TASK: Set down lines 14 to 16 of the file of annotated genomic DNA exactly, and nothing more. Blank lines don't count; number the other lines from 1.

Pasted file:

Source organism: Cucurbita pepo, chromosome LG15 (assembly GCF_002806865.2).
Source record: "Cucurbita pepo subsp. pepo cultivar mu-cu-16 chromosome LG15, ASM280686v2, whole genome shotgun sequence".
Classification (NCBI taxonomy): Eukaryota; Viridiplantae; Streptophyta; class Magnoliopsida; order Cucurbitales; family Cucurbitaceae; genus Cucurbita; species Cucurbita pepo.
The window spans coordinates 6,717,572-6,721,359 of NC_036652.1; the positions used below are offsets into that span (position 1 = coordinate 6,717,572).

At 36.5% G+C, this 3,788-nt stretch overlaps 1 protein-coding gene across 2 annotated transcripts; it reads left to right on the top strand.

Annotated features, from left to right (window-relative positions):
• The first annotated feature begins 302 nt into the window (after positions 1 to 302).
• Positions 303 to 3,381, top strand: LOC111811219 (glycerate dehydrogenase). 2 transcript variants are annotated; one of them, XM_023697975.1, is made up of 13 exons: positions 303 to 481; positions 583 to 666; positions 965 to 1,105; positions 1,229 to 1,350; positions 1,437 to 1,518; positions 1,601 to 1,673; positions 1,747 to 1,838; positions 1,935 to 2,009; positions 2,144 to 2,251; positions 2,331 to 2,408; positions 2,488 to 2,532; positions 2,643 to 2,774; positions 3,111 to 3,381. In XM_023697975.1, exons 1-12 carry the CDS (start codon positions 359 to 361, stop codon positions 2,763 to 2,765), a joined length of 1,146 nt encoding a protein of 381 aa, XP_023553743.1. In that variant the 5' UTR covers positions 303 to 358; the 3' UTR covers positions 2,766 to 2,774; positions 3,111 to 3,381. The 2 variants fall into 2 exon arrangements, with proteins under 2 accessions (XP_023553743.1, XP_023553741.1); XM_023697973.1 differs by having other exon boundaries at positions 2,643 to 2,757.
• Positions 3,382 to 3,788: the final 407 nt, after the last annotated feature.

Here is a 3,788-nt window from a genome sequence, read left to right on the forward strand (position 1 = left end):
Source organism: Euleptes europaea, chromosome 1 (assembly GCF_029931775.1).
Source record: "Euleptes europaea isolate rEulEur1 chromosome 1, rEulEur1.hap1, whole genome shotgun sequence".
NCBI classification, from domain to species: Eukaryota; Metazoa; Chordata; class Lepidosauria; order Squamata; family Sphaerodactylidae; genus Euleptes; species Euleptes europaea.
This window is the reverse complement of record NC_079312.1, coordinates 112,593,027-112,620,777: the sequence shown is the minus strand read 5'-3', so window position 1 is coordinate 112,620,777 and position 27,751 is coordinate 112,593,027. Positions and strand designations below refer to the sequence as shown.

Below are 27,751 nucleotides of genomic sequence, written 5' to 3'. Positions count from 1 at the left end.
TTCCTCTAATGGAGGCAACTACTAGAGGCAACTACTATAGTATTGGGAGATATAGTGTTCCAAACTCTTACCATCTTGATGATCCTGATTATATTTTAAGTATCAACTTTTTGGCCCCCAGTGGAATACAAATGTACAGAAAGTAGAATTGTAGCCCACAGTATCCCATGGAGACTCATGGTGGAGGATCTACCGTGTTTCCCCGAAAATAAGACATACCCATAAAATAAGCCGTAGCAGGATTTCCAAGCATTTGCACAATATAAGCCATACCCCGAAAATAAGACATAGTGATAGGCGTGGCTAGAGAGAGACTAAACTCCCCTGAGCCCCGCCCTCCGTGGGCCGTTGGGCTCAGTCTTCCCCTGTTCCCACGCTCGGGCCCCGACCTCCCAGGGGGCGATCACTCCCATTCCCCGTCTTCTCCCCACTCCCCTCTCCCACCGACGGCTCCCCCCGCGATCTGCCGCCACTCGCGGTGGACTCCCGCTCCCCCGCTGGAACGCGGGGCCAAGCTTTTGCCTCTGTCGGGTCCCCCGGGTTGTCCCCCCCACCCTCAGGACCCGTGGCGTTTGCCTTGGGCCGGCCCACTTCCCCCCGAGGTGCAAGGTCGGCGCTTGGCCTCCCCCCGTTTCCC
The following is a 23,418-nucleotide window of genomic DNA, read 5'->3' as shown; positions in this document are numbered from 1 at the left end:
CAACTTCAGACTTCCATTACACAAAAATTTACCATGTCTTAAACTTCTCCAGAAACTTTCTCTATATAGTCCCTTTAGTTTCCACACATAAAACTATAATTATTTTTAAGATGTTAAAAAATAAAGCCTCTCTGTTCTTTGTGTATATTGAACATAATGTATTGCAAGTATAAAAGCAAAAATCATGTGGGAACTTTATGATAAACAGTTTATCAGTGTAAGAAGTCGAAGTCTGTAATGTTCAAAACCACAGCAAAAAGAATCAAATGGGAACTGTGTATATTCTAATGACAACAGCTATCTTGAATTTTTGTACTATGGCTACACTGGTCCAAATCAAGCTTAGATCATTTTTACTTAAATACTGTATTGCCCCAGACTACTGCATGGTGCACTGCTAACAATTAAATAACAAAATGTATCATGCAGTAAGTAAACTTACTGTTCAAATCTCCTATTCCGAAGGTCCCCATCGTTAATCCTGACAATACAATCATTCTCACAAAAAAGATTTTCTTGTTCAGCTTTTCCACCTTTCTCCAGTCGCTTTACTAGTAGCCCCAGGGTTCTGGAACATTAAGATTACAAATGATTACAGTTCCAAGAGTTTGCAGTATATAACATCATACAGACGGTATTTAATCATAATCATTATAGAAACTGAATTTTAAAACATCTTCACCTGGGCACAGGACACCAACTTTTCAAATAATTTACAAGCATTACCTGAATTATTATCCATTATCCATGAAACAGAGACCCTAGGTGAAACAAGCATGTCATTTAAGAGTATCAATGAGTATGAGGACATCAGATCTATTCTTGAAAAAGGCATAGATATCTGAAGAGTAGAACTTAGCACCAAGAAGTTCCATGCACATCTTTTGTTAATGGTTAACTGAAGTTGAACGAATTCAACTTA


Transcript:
This window is the reverse complement of record NC_079312.1, coordinates 112,593,027-112,620,777: the sequence shown is the minus strand read 5'-3', so window position 1 is coordinate 112,620,777 and position 27,751 is coordinate 112,593,027. Positions and strand designations below refer to the sequence as shown.

Below are 27,751 nucleotides of genomic sequence, written 5' to 3'. Positions count from 1 at the left end.
TTCCTCTAATGGAGGCAACTACTAGAGGCAACTACTATAGTATTGGGAGATATAGTGTTCCAAACTCTTACCATCTTGATGATCCTGATTATATTTTAAGTATCAACTTTTTGGCCCCCAGTGGAATACAAATGTACAGAAAGTAGAATTGTAGCCCACAGTATCCCATGGAGACTCATGGTGGAGGATCTACCGTGTTTCCCCGAAAATAAGACATACCCATAAAATAAGCCGTAGCAGGATTTCCAAGCATTTGCACAATATAAGCCATACCCCGAAAATAAGACATAGTGATAGGCGTGGCTAGAGAGAGACTAAACTCCCCTGAGCCCCGCCCTCCGTGGGCCGTTGGGCTCAGTCTTCCCCTGTTCCCACGCTCGGGCCCCGACCTCCCAGGGGGCGATCACTCCCATTCCCCGTCTTCTCCCCACTCCCCTCTCCCACCGACGGCTCCCCCCGCGATCTGCCGCCACTCGCGGTGGACTCCCGCTCCCCCGCTGGAACGCGGGGCCAAGCTTTTGCCTCTGTCGGGTCCCCCGGGTTGTCCCCCCCACCCTCAGGACCCGTGGCGTTTGCCTTGGGCCGGCCCACTTCCCCCCGAGGTGCAAGGTCGGCGCTTGGCCTCCCCCCGTTTCCC